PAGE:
A few weeks ago Tracey and I were part of a large tour of the Oro Verde Cooperative not far from Lamas in the San Martin region of Peru. This was the main event for Day 3 of Sustainable Harvest’s “Let’s Talk Coffee” gathering of stakeholders across the supply chains they manage. Although we had missed the coffee harvest, it was still quite an enjoyable visit. One thing in particular that fascinated me was the “biodigester” that I will explain in the images presented below:
Welcome to Coop Ore Verde and Let's Talk Coffee's Field Trip!
Upon our arrival at the Coop we were treated to some "traditional" Lamas coffee. The dry cherries were hulled from the beans by hand and the coffee was slow roasted over coals. We were all convinced that modern processing tools are a very good thing indeed.
One of the first stops on the tour was a demonstration of the "biodegister" they use to process compost and harvest fuel for cooking meals...
Here you can see the two main bags of the biodigester. The organic waste from the house and the farm goes into the big one on the ground through an access as the left side. Over a period of months the waste is processed by microbiota. A biproduct of this digestion is the creation of methane and sulphur dioxide...
This makeshift pressure gauge tells the family the pressure of the gas in the system. Also, iron scrap nails inside these tubes react with the sulphur dioxide to create odourless byproducts, eliminating the foul smell of the gases.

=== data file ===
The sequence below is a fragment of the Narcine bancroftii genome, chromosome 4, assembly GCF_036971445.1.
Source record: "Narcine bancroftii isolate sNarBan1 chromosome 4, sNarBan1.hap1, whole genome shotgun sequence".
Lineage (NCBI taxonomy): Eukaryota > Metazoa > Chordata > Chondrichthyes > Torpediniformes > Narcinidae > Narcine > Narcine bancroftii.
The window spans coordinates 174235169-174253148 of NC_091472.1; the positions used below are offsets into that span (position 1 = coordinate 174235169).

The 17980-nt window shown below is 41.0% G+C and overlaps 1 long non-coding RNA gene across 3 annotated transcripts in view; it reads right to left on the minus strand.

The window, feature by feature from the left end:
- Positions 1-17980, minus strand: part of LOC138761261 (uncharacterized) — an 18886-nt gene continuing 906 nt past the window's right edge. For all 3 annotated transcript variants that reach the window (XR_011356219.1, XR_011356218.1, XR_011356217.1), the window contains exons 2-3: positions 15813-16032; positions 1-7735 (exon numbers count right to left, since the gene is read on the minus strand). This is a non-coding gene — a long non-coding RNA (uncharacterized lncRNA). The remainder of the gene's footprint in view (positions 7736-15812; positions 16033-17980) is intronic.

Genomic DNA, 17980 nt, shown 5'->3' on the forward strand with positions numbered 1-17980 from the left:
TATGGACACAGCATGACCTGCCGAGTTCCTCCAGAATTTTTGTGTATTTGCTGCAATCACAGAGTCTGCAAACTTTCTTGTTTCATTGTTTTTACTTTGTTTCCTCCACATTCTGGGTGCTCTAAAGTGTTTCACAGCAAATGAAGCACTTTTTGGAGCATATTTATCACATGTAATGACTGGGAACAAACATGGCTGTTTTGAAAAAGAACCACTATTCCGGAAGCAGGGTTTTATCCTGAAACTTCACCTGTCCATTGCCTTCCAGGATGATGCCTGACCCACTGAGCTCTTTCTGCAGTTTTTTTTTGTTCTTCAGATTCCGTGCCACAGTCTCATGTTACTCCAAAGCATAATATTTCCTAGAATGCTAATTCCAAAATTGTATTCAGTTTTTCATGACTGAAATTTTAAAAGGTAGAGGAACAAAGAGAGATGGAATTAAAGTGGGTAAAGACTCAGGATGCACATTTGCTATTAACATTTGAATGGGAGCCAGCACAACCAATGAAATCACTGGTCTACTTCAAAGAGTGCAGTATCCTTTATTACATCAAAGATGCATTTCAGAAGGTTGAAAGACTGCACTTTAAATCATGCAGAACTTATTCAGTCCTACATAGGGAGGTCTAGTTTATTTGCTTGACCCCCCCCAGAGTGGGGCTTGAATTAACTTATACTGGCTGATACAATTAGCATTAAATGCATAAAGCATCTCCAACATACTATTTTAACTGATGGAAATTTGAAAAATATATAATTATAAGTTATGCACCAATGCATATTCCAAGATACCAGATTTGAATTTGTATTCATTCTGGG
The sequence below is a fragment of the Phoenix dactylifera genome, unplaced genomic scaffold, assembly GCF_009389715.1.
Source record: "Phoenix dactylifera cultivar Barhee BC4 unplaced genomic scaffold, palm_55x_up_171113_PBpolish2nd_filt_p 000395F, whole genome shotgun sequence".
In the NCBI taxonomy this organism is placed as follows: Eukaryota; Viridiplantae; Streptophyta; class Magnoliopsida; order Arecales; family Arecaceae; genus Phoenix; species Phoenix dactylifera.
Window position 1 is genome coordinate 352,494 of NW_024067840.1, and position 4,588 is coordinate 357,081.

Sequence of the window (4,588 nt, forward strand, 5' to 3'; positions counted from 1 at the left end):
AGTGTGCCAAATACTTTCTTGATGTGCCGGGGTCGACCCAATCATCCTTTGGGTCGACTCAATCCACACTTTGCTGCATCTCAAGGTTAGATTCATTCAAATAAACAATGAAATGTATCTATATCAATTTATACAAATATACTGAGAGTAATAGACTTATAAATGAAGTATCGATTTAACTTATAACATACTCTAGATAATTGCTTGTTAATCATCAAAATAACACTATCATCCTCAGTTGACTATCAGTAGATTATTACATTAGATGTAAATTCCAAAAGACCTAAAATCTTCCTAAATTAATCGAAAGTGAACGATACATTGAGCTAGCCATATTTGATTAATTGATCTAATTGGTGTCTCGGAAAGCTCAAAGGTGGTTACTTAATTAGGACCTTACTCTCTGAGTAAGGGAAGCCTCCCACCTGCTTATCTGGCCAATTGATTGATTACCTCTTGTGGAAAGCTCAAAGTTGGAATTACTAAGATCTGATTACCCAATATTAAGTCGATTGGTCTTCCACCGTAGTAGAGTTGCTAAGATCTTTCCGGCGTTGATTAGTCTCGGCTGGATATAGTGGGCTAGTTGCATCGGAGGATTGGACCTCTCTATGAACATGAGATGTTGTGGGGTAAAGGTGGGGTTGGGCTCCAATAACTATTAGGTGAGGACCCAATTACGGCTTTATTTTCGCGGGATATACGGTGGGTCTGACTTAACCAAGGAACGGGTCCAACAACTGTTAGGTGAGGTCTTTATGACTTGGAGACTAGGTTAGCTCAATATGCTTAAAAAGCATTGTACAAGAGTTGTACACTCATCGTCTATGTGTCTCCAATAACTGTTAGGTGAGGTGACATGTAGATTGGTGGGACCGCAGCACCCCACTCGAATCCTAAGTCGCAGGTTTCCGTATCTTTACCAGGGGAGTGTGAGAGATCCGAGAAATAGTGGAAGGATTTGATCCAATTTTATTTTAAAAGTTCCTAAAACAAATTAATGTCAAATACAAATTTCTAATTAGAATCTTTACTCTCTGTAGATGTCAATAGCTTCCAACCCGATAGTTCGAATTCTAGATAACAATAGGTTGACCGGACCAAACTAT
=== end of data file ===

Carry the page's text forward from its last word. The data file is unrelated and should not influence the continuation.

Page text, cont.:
The gases are funneled into this stove. The whole system allows farmers to compost effectively AND to cook a warm meal every day at no marginal energy cost, without the need to harvest firewood.
If they need to turn up the heat on the stove to "high", all they have to do is push this log off the ledge. It will squeeze the gas bag and increase gas pressure to the stove.
Next we moved along to the Ore Verde processing mill. Here they perform dry milling of coffee and cocoa.
David Griswold of Sustainable Harvest talks about how they are developing mobile technology for iphones that will allow for sophisticated management of the coffee supply chain from the point of cherry collection to the retailer. Very exciting.
I found something cool inside a bunch of coffee leaves...
We also got to see and taste cocoa being processed from raw pods all the way through to dry fermentation. It's quite cool to taste the transformation from sour and nasty off the tree to chocolately and delicious on the drying patio.
Coffee stored and ready for export
Back at the conference area, Tracey and I judged the Single Origin Espresso competition. A Yirgacheffe from Klatch Coffee in San Dimas, CA won.
The baristas, as usual, were up to no good. In this case the World Latte Art Champion attempts to pour a heart into Raul Rodas' (Guatemalan Champ and #2 in the World) mouth.
After it all we were treated to the Guatemalan version of "The Musical Ride" -- complete with risk of trampling.